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Not paid to play: A case study of online community participants and the effects of non-monetary motivation upon public journalism
Unformatted Document Text:  NOT  PAID  TO  PLAY  A  case  study  of  online  community  participants  and  the  effects  of  non-­‐ monetary  motivation  upon  public  journalism     This  paper  is  based  upon  interviews  with  six  non-­‐paid  community  members  who  write  columns  and  blogs  for  a  local  U.S.  newspaper.  It  provides  insight  into  the  continued  evolution  of  public  journalism.  Our  major  finding  concerns  the  issue  of   compensation  and  its  influence  upon  the  standards  of  community  participants  in  their  collaboration  with  the  newspaper.  We  also  provide  an  attempt  to  stretch  the  normative  approach  of  media  production  from  traditional  media  to  a  new  media   environment.     KEYWORDS     ethics;  newswork;  market  forces;  normative  theory;  online   media;  professionalization     By  Robert  E.  Gutsche  Jr.   Ph.D.  Candidate   School  of  Journalism  and  Mass  Communication   The  University  of  Iowa   ## email not listed ##     And     Rauf  Arif   Ph.D.  Student   School  of  Journalism  and  Mass  Communication   The  University  of  Iowa     (For  Presentation  At  AEJMC,  St.  Louis,  August  2011)       Introduction     In  recent  years,  professional  journalists  have  been  challenged  to  understand   the  role  of  the  public  in  newswork.  From  blogs  and  social  media,  such  as  Facebook  and  Twitter,  to  mobile  technologies  and  open  source  programs  and  software,  new   media  and  audience  participation  has  stretched  the  definition  of  journalism  and  the  identity  of  who  counts  as  part  of  the  journalistic  community  (Deuze,  2005).  Such   efforts  of  public  journalism,  which  is  charged  with  providing  avenues  for  expanding  democracy  by  engaging  the  people  in  the  press  (Deuze,  Bruns  &  Neuberger,  2007),  have  presented  interesting  collaborations  between  the  established  media,  the   blogosphere,  and  the  average  citizen  both  in  the  U.S.  and  abroad  (Bruns,  2009).     However,  studies  of  participatory  journalism  within  the  realm  of  public   journalism  have  tended  to  focus  not  on  the  community  participants,  but  rather  on   the  activities  of  the  press.  Scholarship  has  included  explorations  of  public  engagement  in  the  media  (Baker,  2002;  Burgess  &  Green,  2009;  Jenkins,  2006),  the  

Authors: Gutsche Jr, Robert. and Arif, Rauf.
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background image
NOT  PAID  TO  PLAY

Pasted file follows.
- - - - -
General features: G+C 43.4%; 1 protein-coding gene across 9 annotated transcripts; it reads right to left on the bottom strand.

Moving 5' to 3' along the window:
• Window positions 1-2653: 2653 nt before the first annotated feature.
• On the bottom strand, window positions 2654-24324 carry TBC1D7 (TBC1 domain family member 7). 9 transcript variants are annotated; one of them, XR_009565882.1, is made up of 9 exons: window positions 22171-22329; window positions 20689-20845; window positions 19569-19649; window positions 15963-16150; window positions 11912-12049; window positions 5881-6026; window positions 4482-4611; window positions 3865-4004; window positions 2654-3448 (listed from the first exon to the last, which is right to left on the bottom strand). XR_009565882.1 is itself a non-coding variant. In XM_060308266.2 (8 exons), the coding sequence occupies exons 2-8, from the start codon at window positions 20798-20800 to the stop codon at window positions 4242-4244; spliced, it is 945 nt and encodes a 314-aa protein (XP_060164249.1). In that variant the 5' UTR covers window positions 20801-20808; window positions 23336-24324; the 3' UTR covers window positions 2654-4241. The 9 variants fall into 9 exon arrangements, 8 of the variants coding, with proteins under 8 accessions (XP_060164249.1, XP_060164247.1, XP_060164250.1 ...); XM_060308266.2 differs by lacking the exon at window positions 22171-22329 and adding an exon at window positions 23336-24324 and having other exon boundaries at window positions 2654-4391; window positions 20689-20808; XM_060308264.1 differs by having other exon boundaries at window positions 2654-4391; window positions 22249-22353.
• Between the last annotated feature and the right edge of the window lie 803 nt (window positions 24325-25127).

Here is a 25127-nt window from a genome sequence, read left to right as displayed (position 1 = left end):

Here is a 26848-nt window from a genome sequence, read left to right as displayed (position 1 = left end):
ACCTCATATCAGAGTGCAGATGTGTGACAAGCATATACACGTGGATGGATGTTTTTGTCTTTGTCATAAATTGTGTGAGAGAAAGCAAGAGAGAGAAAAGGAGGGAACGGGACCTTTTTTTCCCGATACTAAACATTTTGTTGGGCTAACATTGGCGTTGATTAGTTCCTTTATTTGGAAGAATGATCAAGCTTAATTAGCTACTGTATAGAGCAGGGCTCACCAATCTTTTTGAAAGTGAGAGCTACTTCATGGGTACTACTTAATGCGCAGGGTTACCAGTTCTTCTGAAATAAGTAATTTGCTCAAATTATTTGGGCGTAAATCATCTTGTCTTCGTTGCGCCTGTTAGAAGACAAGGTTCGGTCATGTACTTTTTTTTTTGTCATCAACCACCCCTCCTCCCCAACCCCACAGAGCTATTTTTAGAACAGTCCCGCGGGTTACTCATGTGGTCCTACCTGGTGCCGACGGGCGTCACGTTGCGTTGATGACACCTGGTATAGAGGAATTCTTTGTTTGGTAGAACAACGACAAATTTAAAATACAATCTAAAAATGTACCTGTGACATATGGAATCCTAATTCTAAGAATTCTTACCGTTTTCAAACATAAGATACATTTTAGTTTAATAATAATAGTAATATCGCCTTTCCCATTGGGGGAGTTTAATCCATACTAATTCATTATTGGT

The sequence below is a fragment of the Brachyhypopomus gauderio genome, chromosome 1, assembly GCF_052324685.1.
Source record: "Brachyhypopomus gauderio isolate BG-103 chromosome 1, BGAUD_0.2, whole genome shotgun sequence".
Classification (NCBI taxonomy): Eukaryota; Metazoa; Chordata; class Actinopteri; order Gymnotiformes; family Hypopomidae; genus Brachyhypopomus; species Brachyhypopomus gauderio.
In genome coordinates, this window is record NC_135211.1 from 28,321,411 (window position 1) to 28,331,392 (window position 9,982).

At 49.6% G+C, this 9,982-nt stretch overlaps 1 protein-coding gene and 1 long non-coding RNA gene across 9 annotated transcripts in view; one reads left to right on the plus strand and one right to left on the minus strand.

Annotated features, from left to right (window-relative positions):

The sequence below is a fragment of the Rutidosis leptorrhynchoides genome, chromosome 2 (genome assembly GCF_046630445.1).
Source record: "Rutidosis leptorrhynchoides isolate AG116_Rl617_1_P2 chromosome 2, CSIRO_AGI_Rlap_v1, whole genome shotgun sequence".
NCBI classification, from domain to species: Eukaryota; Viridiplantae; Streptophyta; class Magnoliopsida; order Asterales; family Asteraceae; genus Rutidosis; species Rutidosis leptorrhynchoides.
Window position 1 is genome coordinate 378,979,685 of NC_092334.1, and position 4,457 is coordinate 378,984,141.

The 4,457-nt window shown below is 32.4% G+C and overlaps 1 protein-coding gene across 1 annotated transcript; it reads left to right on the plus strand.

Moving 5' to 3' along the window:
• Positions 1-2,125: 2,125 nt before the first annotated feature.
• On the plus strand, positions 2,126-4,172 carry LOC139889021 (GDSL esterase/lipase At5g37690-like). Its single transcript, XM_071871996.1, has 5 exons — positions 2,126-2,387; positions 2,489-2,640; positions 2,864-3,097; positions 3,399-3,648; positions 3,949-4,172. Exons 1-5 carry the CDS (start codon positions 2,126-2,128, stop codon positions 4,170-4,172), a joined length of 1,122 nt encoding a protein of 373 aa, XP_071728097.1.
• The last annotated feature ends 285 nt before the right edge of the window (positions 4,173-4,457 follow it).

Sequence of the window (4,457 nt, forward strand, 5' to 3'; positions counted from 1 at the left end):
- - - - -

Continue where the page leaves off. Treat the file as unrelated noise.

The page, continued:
A  case  study  of  online  community  participants  and  the  effects  of  non-­‐
monetary  motivation  upon  public  journalism  
 
This  paper  is  based  upon  interviews  with  six  non-­‐paid  community  members  who  
write  columns  and  blogs  for  a  local  U.S.  newspaper.  It  provides  insight  into  the  
continued  evolution  of  public  journalism.  Our  major  finding  concerns  the  issue  of  
compensation  and  its  influence  upon  the  standards  of  community  participants  in  
their  collaboration  with  the  newspaper.  We  also  provide  an  attempt  to  stretch  the  
normative  approach  of  media  production  from  traditional  media  to  a  new  media  
environment.  
 
KEYWORDS     
ethics;  newswork;  market  forces;  normative  theory;  online  
media;  professionalization  
 
By  Robert  E.  Gutsche  Jr.  
Ph.D.  Candidate  
School  of  Journalism  and  Mass  Communication  
The  University  of  Iowa  
## email not listed ##  
 
And  
 
Rauf  Arif  
Ph.D.  Student  
School  of  Journalism  and  Mass  Communication  
The  University  of  Iowa  
 
(For  Presentation  At  AEJMC,  St.  Louis,  August  2011)  
 
 
Introduction  
 
In  recent  years,  professional  journalists  have  been  challenged  to  understand  
the  role  of  the  public  in  newswork.  From  blogs  and  social  media,  such  as  Facebook  
and  Twitter,  to  mobile  technologies  and  open  source  programs  and  software,  new  
media  and  audience  participation  has  stretched  the  definition  of  journalism  and  the  
identity  of  who  counts  as  part  of  the  journalistic  community  (Deuze,  2005).  Such  
efforts  of  public  journalism,  which  is  charged  with  providing  avenues  for  expanding  
democracy  by  engaging  the  people  in  the  press  (Deuze,  Bruns  &  Neuberger,  2007),  
have  presented  interesting  collaborations  between  the  established  media,  the  
blogosphere,  and  the  average  citizen  both  in  the  U.S.  and  abroad  (Bruns,  2009).    
However,  studies  of  participatory  journalism  within  the  realm  of  public  
journalism  have  tended  to  focus  not  on  the  community  participants,  but  rather  on  
the  activities  of  the  press.  Scholarship  has  included  explorations  of  public  
engagement  in  the  media  (Baker,  2002;  Burgess  &  Green,  2009;  Jenkins,  2006),  the  


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